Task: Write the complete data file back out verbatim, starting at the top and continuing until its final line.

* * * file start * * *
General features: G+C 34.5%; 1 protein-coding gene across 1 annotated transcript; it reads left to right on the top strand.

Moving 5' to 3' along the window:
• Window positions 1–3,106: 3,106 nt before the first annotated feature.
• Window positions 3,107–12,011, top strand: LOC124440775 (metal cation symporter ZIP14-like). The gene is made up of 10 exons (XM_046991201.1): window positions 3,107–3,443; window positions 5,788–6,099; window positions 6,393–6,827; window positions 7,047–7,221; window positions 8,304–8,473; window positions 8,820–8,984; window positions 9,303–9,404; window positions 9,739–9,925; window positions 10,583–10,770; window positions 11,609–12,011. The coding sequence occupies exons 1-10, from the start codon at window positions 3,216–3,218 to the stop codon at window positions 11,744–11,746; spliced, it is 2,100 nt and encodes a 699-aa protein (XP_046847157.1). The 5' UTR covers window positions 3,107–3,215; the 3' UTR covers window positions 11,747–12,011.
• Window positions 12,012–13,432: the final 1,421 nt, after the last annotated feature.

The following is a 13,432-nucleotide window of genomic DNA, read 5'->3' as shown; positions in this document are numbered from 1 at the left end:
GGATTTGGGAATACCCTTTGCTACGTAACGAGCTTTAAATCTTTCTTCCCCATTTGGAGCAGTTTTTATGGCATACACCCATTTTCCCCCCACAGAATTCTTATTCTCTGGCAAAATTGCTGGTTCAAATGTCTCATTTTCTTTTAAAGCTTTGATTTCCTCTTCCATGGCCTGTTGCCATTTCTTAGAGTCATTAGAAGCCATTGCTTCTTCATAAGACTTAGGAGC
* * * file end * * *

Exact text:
General features: G+C 34.5%; 1 protein-coding gene across 1 annotated transcript; it reads left to right on the top strand.

Moving 5' to 3' along the window:
• Window positions 1–3,106: 3,106 nt before the first annotated feature.
• Window positions 3,107–12,011, top strand: LOC124440775 (metal cation symporter ZIP14-like). The gene is made up of 10 exons (XM_046991201.1): window positions 3,107–3,443; window positions 5,788–6,099; window positions 6,393–6,827; window positions 7,047–7,221; window positions 8,304–8,473; window positions 8,820–8,984; window positions 9,303–9,404; window positions 9,739–9,925; window positions 10,583–10,770; window positions 11,609–12,011. The coding sequence occupies exons 1-10, from the start codon at window positions 3,216–3,218 to the stop codon at window positions 11,744–11,746; spliced, it is 2,100 nt and encodes a 699-aa protein (XP_046847157.1). The 5' UTR covers window positions 3,107–3,215; the 3' UTR covers window positions 11,747–12,011.
• Window positions 12,012–13,432: the final 1,421 nt, after the last annotated feature.

The following is a 13,432-nucleotide window of genomic DNA, read 5'->3' as shown; positions in this document are numbered from 1 at the left end:
GGATTTGGGAATACCCTTTGCTACGTAACGAGCTTTAAATCTTTCTTCCCCATTTGGAGCAGTTTTTATGGCATACACCCATTTTCCCCCCACAGAATTCTTATTCTCTGGCAAAATTGCTGGTTCAAATGTCTCATTTTCTTTTAAAGCTTTGATTTCCTCTTCCATGGCCTGTTGCCATTTCTTAGAGTCATTAGAAGCCATTGCTTCTTCATAAGACTTAGGAGC